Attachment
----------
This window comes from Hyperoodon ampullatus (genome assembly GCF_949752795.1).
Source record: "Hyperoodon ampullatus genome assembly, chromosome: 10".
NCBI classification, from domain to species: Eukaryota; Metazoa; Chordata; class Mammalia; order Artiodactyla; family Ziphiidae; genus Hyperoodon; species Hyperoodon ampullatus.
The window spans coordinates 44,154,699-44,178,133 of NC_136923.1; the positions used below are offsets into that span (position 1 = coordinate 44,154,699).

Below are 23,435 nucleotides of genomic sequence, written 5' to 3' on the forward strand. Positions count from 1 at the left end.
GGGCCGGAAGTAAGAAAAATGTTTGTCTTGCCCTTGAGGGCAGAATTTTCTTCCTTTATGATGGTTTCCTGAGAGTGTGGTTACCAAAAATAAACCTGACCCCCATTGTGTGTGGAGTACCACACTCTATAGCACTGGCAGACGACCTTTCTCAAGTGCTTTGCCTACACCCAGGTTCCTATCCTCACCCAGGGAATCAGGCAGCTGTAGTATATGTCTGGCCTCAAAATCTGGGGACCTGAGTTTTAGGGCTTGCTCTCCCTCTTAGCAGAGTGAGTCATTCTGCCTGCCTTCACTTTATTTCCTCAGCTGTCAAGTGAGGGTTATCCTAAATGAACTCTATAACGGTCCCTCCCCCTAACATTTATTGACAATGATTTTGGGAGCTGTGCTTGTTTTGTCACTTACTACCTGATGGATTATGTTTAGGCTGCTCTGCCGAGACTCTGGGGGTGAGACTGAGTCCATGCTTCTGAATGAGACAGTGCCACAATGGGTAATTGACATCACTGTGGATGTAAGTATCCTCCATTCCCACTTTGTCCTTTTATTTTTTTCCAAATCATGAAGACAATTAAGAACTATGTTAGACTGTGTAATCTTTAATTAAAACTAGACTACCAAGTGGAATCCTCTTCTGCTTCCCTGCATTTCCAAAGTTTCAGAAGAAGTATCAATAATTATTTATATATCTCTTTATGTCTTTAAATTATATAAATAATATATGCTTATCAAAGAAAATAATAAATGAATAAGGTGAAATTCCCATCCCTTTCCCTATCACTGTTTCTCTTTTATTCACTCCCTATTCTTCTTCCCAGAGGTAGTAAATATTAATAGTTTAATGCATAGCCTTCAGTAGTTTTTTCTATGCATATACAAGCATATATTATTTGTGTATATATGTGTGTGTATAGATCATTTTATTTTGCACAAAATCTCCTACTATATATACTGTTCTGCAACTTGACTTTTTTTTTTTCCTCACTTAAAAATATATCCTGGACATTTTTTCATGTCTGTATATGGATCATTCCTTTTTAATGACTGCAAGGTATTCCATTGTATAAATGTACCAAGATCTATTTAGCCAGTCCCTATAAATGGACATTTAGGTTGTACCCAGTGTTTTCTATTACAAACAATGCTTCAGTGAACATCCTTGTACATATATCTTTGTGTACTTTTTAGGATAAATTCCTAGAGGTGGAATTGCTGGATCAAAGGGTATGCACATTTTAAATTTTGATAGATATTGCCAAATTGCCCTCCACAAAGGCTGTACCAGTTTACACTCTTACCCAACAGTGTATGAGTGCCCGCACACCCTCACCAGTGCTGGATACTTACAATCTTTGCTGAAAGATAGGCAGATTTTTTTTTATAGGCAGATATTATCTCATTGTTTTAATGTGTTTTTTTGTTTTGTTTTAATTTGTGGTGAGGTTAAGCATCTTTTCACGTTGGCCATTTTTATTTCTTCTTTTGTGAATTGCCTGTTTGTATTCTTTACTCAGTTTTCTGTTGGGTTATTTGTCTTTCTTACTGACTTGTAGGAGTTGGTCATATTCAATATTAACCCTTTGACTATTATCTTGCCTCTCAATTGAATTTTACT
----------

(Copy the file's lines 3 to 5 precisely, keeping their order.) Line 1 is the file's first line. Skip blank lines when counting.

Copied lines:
NCBI classification, from domain to species: Eukaryota; Metazoa; Chordata; class Mammalia; order Artiodactyla; family Ziphiidae; genus Hyperoodon; species Hyperoodon ampullatus.
The window spans coordinates 44,154,699-44,178,133 of NC_136923.1; the positions used below are offsets into that span (position 1 = coordinate 44,154,699).

Below are 23,435 nucleotides of genomic sequence, written 5' to 3' on the forward strand. Positions count from 1 at the left end.